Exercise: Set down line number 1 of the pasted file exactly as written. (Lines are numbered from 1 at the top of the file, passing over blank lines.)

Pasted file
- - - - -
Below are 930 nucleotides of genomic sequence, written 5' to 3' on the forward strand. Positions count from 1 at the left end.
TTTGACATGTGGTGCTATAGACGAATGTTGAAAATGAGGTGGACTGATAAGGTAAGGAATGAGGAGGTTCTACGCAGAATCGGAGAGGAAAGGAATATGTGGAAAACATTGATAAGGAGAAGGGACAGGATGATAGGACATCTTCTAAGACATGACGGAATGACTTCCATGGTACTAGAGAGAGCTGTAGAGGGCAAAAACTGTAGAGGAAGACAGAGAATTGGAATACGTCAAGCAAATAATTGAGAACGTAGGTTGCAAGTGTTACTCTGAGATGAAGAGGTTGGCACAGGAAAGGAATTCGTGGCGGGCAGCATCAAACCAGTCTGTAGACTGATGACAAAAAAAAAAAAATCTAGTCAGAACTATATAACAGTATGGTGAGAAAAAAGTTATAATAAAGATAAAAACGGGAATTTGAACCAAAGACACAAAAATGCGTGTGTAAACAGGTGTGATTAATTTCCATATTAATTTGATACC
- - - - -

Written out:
Below are 930 nucleotides of genomic sequence, written 5' to 3' on the forward strand. Positions count from 1 at the left end.